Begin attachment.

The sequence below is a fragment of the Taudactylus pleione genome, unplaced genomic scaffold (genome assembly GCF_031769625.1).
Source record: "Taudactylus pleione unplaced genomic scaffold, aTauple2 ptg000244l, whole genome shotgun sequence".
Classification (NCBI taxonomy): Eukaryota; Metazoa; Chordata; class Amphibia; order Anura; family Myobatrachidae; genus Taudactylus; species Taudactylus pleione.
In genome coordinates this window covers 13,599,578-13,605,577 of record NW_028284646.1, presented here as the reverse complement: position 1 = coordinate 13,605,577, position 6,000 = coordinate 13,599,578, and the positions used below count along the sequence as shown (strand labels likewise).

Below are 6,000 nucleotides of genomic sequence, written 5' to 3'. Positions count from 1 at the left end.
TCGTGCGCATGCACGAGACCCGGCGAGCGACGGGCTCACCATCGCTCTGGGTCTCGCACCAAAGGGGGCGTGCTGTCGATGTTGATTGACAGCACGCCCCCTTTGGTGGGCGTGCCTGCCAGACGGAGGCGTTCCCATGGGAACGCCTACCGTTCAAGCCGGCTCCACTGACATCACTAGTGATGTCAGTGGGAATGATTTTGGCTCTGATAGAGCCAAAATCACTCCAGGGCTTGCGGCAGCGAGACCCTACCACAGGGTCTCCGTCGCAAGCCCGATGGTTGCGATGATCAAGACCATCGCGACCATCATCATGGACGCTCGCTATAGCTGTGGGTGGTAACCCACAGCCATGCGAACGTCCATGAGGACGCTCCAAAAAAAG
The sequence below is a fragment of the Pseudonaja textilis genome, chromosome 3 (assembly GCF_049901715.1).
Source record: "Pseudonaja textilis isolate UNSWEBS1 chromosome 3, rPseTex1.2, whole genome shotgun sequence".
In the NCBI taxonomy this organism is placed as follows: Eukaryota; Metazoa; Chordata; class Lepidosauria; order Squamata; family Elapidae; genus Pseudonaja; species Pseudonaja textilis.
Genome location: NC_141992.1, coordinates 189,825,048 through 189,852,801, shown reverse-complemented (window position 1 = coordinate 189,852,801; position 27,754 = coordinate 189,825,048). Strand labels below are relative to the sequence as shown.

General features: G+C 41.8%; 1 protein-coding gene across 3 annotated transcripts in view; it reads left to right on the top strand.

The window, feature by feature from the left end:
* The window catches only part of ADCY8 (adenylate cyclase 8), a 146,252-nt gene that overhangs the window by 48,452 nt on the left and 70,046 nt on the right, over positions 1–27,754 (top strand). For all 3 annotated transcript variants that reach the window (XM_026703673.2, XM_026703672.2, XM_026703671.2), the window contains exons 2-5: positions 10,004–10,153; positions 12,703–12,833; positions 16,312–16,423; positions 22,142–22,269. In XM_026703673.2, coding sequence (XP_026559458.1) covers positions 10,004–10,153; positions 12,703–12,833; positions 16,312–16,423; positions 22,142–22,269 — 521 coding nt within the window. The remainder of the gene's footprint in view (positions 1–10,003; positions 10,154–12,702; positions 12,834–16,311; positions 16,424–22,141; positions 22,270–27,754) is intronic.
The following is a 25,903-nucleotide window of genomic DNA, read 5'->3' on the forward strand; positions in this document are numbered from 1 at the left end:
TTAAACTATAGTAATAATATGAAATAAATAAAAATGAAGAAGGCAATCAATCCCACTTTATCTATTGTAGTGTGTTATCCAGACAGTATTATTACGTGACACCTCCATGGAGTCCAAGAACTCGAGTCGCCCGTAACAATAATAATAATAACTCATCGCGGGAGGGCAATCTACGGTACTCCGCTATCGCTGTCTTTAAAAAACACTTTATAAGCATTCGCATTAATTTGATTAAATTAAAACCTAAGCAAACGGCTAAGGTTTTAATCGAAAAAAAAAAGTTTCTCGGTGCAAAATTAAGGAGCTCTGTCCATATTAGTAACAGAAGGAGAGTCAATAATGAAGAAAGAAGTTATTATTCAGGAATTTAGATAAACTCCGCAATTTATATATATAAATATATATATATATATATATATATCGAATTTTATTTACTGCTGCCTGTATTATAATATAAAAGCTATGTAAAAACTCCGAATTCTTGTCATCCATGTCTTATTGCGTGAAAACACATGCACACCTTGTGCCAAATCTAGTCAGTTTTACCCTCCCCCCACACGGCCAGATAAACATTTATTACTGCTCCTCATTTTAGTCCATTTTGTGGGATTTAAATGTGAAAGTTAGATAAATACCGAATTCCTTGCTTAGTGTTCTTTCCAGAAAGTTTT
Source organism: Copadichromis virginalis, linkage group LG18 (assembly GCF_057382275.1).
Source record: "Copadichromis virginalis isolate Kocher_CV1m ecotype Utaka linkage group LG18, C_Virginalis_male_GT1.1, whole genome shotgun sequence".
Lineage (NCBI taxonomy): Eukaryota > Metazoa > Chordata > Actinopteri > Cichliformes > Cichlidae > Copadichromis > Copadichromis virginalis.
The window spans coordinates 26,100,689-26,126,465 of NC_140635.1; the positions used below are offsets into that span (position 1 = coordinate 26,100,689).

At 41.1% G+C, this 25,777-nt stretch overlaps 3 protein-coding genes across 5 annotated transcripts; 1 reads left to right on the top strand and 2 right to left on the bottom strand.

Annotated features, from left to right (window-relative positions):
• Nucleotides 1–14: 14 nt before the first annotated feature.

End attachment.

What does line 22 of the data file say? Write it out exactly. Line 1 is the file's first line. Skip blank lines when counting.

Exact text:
• Nucleotides 1–14: 14 nt before the first annotated feature.